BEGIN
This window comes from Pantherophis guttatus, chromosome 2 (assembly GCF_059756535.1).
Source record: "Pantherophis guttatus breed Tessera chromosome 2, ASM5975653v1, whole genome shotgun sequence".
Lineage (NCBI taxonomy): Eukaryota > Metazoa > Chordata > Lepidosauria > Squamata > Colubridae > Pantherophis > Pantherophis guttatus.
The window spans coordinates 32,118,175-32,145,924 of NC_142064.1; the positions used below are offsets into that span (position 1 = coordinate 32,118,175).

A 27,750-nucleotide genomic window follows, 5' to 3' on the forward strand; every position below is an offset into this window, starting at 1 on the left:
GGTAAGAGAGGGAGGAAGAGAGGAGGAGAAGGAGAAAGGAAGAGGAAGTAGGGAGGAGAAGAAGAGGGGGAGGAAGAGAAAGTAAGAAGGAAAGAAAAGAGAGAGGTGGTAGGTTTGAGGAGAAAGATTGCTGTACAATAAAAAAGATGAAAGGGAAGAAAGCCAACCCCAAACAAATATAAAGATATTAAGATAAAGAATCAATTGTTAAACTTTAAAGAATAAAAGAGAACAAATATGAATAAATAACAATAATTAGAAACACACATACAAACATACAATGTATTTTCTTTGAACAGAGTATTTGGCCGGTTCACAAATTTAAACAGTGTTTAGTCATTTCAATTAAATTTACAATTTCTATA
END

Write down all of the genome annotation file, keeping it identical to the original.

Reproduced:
This window comes from Pantherophis guttatus, chromosome 2 (assembly GCF_059756535.1).
Source record: "Pantherophis guttatus breed Tessera chromosome 2, ASM5975653v1, whole genome shotgun sequence".
Lineage (NCBI taxonomy): Eukaryota > Metazoa > Chordata > Lepidosauria > Squamata > Colubridae > Pantherophis > Pantherophis guttatus.
The window spans coordinates 32,118,175-32,145,924 of NC_142064.1; the positions used below are offsets into that span (position 1 = coordinate 32,118,175).

A 27,750-nucleotide genomic window follows, 5' to 3' on the forward strand; every position below is an offset into this window, starting at 1 on the left:
GGTAAGAGAGGGAGGAAGAGAGGAGGAGAAGGAGAAAGGAAGAGGAAGTAGGGAGGAGAAGAAGAGGGGGAGGAAGAGAAAGTAAGAAGGAAAGAAAAGAGAGAGGTGGTAGGTTTGAGGAGAAAGATTGCTGTACAATAAAAAAGATGAAAGGGAAGAAAGCCAACCCCAAACAAATATAAAGATATTAAGATAAAGAATCAATTGTTAAACTTTAAAGAATAAAAGAGAACAAATATGAATAAATAACAATAATTAGAAACACACATACAAACATACAATGTATTTTCTTTGAACAGAGTATTTGGCCGGTTCACAAATTTAAACAGTGTTTAGTCATTTCAATTAAATTTACAATTTCTATA